Another section of the draft AFH that is underdeveloped is the “Publicly Supported Housing Analysis” section. Specifically, the section describing disparities in opportunity for residents of publicly supported housing should include a deeper, more specific analysis by neighborhoods or RE/CAPS, and should include an analysis of additional disparity factors, such as persistent/generational poverty, domestic violence and sexual assault, gun violence, limited English proficiency, and disability.
The additional information section under the publicly supported housing analysis contains inaccurate or outdated information. For instance, the AFH mentions the Blueprint to End Homelessness program, but does not mention that as of October 18, 2016, the program priorities changed dramatically. The Office of Homeless Services is no longer completing nor accepting new PHA applications in Emergency Housing programs due to an inability to meet the waitlist demands.
The discussion on Rental Assistance Demonstration (RAD) conversions also has a number of issues. First, it only addresses RAD Component 1 in a graph entitled “Public Housing Developments Proposed for RAD Conversion.” The exclusion of RAD Component 2 data is troubling because these conversions, which are already occurring, happen with less PHA involvement and with some differences in program rules. In many instances, this means there are fewer opportunities to ensure long term affordability mechanisms. For example, Station House is converting and is losing nearly half of its affordable housing units. The exclusion of this data from the FHA creates an unrealistic perspective of RAD, assuming that it only applies to public housing units that have heavy PHA involvement and oversight. Moreover, the AFH’s failure to include information about RAD Component 2 is emblematic of the larger problem: HUD had has made little information available to the public about which properties are converting to RAD under Component 2. A second problem with this small section on RAD is that the numbers it presents vary from HUD data and even from data that PHA has previously released. Of course, the assessment includes the disclaimer that the RAD conversion process is ongoing and the numbers will change. However, for projects that have closed on their RAD conversion, those numbers should be consistent with HUD data released on November 15, 2016. We will include a chart of the inconsistencies in our written comments. As the property gets closer to closing, we would expect to see more clarity and consistency in the number of units converting. However, a comparison between publicly available information on RAD conversions does not show that.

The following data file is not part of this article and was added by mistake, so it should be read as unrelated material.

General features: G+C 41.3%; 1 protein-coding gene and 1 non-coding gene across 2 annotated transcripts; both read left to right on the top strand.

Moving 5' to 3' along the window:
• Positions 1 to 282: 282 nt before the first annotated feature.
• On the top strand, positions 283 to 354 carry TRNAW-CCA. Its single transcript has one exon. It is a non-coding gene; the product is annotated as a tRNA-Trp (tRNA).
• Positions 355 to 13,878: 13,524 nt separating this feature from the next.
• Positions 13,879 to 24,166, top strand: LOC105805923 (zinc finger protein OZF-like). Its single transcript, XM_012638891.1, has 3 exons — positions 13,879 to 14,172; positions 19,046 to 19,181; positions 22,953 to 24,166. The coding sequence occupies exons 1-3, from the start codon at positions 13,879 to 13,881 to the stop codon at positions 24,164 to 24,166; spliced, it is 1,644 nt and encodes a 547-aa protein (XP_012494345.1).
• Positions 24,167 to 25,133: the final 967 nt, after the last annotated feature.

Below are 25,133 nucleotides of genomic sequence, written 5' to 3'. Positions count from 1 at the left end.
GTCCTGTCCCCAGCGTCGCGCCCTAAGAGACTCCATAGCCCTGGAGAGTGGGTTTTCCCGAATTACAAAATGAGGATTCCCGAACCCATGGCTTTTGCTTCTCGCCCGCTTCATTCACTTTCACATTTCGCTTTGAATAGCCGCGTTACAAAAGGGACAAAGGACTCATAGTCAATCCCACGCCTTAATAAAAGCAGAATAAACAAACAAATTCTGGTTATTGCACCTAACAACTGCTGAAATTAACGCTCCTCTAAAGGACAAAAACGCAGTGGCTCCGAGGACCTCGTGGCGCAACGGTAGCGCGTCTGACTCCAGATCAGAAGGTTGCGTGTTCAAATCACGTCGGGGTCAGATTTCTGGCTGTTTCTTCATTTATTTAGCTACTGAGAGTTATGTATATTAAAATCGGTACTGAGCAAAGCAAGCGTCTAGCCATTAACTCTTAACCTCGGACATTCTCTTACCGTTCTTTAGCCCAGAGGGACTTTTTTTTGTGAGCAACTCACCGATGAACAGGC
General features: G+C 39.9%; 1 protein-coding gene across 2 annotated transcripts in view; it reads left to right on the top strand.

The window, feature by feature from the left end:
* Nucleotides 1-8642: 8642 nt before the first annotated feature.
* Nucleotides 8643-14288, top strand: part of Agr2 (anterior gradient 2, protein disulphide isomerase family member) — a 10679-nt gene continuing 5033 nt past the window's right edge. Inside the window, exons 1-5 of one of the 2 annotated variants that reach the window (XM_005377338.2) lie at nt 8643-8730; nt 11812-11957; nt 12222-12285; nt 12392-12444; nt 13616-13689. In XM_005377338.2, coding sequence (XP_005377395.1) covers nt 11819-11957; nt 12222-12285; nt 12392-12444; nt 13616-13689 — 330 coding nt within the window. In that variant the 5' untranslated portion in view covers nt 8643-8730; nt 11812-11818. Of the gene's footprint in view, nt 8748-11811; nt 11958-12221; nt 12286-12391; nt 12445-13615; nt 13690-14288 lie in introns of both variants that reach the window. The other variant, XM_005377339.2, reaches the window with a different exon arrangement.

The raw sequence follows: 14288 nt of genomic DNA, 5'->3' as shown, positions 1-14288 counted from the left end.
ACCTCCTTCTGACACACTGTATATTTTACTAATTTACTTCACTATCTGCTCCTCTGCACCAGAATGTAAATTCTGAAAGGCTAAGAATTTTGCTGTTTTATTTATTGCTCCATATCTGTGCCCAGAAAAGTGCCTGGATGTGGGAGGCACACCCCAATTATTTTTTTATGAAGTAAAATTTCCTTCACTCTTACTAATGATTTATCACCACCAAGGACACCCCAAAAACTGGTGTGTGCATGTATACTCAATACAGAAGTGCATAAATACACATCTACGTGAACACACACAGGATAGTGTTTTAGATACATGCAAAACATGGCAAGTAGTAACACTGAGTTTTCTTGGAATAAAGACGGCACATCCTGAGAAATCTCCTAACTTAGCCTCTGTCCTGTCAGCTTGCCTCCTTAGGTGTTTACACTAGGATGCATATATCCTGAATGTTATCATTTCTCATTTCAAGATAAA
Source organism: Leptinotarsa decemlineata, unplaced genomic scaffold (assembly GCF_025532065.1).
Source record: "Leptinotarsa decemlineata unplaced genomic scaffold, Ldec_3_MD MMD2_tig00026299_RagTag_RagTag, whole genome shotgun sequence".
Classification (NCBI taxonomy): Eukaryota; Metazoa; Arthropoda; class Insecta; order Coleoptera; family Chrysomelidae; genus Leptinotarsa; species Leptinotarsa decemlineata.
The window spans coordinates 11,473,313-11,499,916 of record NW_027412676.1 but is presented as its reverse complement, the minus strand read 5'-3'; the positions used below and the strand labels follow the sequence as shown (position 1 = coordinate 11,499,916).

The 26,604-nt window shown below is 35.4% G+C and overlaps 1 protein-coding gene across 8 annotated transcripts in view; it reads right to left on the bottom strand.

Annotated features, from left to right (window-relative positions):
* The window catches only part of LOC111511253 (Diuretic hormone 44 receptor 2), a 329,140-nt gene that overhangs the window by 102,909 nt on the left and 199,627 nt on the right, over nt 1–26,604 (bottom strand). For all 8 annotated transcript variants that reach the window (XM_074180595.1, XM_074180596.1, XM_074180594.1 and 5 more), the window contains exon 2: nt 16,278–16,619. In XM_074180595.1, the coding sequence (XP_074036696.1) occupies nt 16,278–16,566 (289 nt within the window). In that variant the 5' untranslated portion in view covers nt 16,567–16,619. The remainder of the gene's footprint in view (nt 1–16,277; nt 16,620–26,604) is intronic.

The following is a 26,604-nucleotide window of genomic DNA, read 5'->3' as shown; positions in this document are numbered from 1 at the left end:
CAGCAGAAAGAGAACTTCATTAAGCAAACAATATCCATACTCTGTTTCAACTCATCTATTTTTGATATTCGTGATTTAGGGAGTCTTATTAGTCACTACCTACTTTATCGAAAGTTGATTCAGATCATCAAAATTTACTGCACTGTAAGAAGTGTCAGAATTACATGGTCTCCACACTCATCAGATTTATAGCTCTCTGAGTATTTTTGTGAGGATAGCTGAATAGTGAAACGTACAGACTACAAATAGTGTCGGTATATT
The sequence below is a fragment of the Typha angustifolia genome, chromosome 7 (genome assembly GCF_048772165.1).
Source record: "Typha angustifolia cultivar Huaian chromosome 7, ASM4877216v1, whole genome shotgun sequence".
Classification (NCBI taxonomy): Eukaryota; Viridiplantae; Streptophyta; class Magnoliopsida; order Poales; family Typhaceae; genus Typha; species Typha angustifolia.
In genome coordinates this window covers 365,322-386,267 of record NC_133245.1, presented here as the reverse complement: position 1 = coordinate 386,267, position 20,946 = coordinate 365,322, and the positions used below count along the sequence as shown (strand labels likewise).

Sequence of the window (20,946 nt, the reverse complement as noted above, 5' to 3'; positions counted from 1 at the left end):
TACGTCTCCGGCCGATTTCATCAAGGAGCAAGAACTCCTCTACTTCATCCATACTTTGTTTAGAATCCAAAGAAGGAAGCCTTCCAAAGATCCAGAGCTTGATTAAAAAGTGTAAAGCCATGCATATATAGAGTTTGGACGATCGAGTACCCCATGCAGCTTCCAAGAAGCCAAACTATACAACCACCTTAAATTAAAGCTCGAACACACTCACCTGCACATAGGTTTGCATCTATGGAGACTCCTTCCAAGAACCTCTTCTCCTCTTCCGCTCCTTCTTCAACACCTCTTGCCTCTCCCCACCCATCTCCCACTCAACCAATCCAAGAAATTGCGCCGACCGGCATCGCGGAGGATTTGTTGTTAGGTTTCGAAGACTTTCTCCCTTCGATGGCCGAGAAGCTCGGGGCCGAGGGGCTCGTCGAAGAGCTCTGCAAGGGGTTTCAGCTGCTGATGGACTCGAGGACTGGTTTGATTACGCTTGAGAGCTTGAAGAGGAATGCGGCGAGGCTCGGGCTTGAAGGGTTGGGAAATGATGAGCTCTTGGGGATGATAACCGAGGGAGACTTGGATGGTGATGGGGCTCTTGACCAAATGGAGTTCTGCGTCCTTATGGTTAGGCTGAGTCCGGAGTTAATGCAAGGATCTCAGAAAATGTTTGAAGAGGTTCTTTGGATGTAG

Finally, similar to previous sections, several contributing factors are missing from the publicly supported housing analysis section, including environmental hazards and habitability complaints at public housing properties, public housing and private housing admissions and occupancy policies, waitlists exceeding the availability of units, voucher or source of income discrimination, lack of landlord knowledge or investment in the Housing Choice Voucher Program, and evictions and program terminations based on economic factors or substandard housing conditions.
Thank you for your time, consideration, and the opportunity to testify. I look forward to submitting more extensive comments on December 12, 2016. If you have any additional questions or require more information, please feel free to contact me.